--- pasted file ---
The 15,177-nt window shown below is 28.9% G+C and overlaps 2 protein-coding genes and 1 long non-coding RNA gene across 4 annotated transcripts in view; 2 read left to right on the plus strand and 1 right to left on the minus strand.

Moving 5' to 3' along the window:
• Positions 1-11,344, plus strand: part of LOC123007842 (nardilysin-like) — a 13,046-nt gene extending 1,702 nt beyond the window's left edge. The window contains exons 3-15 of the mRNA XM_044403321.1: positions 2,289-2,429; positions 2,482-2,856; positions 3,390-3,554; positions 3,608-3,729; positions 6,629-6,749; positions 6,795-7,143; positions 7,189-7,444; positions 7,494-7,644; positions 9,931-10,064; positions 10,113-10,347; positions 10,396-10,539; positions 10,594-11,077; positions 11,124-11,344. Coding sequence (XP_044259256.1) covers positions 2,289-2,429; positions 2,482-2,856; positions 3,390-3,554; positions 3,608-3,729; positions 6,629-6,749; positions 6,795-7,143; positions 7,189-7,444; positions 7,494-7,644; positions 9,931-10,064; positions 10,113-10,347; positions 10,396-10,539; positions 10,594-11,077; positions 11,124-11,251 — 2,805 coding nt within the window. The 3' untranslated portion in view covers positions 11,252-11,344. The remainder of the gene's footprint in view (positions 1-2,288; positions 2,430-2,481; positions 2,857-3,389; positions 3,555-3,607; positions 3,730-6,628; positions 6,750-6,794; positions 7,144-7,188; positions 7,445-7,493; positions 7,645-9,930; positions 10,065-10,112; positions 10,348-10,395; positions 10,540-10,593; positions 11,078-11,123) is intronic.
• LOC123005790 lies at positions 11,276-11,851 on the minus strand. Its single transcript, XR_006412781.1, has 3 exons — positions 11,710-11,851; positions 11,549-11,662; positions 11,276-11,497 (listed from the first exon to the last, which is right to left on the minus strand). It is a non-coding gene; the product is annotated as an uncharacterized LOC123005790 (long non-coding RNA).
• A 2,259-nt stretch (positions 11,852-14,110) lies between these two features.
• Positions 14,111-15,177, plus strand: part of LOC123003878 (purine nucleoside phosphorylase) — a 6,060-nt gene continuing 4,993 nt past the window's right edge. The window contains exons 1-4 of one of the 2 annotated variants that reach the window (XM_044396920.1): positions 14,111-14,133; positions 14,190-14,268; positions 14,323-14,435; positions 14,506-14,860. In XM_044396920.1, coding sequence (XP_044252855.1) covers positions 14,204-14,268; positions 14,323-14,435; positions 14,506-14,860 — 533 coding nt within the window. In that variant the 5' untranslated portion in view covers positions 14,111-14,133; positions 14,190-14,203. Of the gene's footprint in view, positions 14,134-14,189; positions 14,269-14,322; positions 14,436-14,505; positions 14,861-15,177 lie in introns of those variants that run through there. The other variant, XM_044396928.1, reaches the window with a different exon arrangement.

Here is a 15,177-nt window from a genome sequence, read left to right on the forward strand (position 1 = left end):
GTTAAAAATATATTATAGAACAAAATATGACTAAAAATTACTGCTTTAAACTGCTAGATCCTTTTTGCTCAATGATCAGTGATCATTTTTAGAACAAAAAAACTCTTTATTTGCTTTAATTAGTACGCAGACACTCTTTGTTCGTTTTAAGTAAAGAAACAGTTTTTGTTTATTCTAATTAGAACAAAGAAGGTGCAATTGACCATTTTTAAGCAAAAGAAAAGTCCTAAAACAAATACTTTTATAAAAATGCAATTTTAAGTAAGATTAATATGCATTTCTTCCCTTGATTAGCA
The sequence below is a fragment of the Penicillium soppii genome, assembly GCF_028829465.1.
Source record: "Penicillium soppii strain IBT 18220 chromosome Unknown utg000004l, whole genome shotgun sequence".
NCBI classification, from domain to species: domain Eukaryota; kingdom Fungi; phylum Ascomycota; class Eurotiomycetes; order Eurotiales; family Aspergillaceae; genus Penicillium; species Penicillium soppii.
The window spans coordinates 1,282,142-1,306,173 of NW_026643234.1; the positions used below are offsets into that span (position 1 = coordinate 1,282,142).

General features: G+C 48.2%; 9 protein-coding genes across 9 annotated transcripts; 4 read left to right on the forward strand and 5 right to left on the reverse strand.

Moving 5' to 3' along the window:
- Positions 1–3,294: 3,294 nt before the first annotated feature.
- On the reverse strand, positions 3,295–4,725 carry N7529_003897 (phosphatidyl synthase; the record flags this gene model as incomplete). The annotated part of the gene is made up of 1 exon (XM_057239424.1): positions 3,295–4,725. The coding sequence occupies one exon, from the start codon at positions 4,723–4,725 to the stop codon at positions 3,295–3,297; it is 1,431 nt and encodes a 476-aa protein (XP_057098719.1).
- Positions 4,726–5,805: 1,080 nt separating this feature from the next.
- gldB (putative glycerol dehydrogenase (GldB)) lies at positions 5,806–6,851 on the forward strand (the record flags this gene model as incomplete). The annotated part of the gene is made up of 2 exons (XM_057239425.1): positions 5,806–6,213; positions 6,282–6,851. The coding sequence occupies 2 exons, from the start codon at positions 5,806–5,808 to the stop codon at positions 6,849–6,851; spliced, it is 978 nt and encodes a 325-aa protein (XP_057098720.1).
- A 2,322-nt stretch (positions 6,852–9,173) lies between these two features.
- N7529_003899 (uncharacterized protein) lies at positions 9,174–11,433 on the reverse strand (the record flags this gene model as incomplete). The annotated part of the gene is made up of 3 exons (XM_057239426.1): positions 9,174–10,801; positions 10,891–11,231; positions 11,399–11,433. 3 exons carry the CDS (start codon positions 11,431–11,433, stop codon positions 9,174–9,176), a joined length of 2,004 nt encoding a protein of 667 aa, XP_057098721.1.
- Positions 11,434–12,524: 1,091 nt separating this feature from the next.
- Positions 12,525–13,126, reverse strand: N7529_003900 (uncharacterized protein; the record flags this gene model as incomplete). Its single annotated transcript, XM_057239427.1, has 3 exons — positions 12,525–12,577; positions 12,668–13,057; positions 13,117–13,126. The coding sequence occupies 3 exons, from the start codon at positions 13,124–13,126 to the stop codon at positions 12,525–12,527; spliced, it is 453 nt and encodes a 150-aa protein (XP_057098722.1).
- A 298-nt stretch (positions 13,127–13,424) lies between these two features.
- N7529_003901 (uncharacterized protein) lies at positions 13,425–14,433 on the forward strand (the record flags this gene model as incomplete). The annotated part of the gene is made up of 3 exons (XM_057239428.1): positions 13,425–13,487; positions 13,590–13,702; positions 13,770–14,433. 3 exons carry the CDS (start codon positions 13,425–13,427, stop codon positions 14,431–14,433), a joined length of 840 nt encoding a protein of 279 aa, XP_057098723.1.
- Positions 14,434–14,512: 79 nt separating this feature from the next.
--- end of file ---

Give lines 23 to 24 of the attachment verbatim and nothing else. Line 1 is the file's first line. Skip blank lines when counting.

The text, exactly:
- A 298-nt stretch (positions 13,127–13,424) lies between these two features.
- N7529_003901 (uncharacterized protein) lies at positions 13,425–14,433 on the forward strand (the record flags this gene model as incomplete). The annotated part of the gene is made up of 3 exons (XM_057239428.1): positions 13,425–13,487; positions 13,590–13,702; positions 13,770–14,433. 3 exons carry the CDS (start codon positions 13,425–13,427, stop codon positions 14,431–14,433), a joined length of 840 nt encoding a protein of 279 aa, XP_057098723.1.